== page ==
Leader of the Liberal Democrats, Vince Cable, took on party leadership after being re-elected to Twickenham in the 2017 snap election, having previously lost his seat in 2015. He took on a party that had suffered at the hands of coalition, the controversy of Vince’s predecessor Tim Farron and has created a clear pro-remain narrative to take the party forward. I began by asking him if Lib Dem leadership was ever something he expected and how he feels about having had such an opportunity.
“I lost my seat and I hadn’t expected to return. If I hadn’t been called upon to stand in the snap election I would have retired. I had a big majority and I was the most senior Lib Dem around so I stood for leadership unopposed. It was a pleasant surprise. It is not an easy job but it is an important one. I think we are now recovering quite strongly, particularly in government, and we are playing a leadership role on Brexit and I feel the party is in a stronger place than when I started.”
Brexit comes up quickly and is clearly a focal topic for Vince. “The thing about Brexit is we don’t actually know if it will happen or in what way it will happen. Even if something like Theresa May’s deal went ahead, we would still have years of chronic uncertainty as we negotiate a new agreement. I think one thing that is certain is that as a result Britain will be weaker economically and politically. But it is more of a slow puncture rather than a blowout.
“Brexit is the symptom of deeper problems. I don’t pretend that there is a simple explanation because the Brexit vote was partly defined by geography, partly by age, partly by other things. But I think it did bring out the extent to which for a large number of people in left behind communities, like people in the north of England, there is a major dissatisfaction that needs to be addressed. I think the relevance of the Lib Dems is that people are looking for practical solutions, which combine our commitment to social justice with the practicalities of working in a market economy. We demonstrated our competence in the coalition government and indeed in many areas of local government.”
The Liberal Democrats have been strong supporters of a second referendum since soon after the Brexit vote, a policy that has been strongly criticized for ignoring the will of the people and trying to force through a remain outcome. When I put this to Vince he interjects before I have even finished the question.
“I don’t deny that achieving remain is what I’d be trying to do. I’m not embarrassed to acknowledge that. And there are people in parliament who support Brexit, but do accept that it would be right and prudent to have a confirmatory referendum. I think what drives the opposition to a referendum among leave is the fear that they would lose.”
As we talk more about the role of Parliament and the people in the process of Brexit, he makes it clear that a referendum is the only way he sees to deal with the situation that has been created.
“Many of those people in Parliament who are concerned with Brexit have constituencies that voted for remain, take for example Scottish MPs. But many others are acting because they believe it is in the national interest. They believe that Brexit would be very damaging, and that people have a right to change their minds.
“It is quite interesting that there was a ruling on Brexit because someone brought a court case that argued the last referendum was contaminated by illegal practices. The judge threw out the complaint on the grounds that the referendum was advisory. Had it been a binding referendum he would have upheld the complaint.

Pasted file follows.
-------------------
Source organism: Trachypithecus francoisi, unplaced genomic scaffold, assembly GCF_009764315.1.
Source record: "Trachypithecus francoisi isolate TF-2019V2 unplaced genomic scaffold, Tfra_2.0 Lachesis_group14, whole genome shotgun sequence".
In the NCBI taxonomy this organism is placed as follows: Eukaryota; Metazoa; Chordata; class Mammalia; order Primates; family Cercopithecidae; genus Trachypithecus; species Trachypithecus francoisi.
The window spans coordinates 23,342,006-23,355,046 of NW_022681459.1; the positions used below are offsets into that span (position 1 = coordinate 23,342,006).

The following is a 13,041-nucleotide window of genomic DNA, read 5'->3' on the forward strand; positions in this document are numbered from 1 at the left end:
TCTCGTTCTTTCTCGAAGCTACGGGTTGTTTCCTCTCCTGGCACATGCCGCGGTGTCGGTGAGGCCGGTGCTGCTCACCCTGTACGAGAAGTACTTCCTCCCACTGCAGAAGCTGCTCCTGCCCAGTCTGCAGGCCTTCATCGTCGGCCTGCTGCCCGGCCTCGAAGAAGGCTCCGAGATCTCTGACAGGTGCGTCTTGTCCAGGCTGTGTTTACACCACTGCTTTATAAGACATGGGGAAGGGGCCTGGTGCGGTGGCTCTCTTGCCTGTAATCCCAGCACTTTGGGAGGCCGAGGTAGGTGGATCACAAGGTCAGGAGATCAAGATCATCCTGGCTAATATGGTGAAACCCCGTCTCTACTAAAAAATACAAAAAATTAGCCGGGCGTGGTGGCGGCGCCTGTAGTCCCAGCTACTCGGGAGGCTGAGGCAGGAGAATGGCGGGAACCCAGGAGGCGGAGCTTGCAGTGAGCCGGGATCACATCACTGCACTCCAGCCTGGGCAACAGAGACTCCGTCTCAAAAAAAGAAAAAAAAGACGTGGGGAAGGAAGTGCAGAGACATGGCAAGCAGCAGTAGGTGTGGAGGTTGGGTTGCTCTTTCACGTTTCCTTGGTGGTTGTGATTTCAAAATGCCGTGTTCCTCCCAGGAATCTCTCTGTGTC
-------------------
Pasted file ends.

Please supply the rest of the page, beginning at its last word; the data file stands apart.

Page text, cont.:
“We are a parliamentary democracy and parliament could simply cancel Brexit altogether. But, that would be offensive to the people who have already voted. So, the more democratic approach is to go back to the people and ask what they want. Do you want to stay after all, or do you want to leave on the government’s terms?”
The other issue raised with a second referendum is the fact that it may breed more division at a time where parliament should unify the country.
“We have a divided country in any event and it is going to get worse when Brexit proceeds because we are going to be continuing to argue about our relationship with Europe. The people who are militantly pro Brexit are going to complain in any event that they have been betrayed. Having a referendum isn’t going to change all that.
“At this stage a people’s vote is still possible: it’s not probable, but it is still possible. It is the best way out. It provides an opportunity for people to rethink their opinions because the world has changed a great deal in almost three years. We’ve had Trump, external threats to the European Union, and many of the things that were promised clearly are not going to happen. So there is a good argument for going back for a confirmatory referendum. Normally when you are having an operation in a hospital or you are conducting a referendum, good practice is to go back and have confirmation. Now it is possible that my side would lose. If that is the case we accept it with good grace and we get on with life. If we win we don’t have to triumph. We would have to start dealing with the underlying causes and sorting things out properly.”
In February a number of Labour and Conservative MPs defected from their parties and formed The Independent Group, which became a political party in April. They are a pro-remain, centrist party and arguably occupy the same political space as the Liberal Democrats. Vince nonetheless seems positive about the creation of the party.
“The Independent Group has the potential to act as the catalyst for major changes in British politics because it is an early sign of the breakup of the Labour party, which is finding it impossible to combine the Marxist-Leninist traditions of the leadership with the social democratic tendencies that both MPs and party supporters expect. It is impossible. In a way it is surprising that Corbyn’s leadership has been able to keep the Labour party together for so long. I think without a doubt we are coming to the end of that.
“It is also a sign that the conservative party are attempting to hold together a party which contains English nationalists, along with more traditional One Nation Conservatives, which is proving difficult if not impossible. So I think the key point about TIG is that it demonstrates that the traditional two parties are beginning to crack under the strain and Brexit has brought this crisis to a head.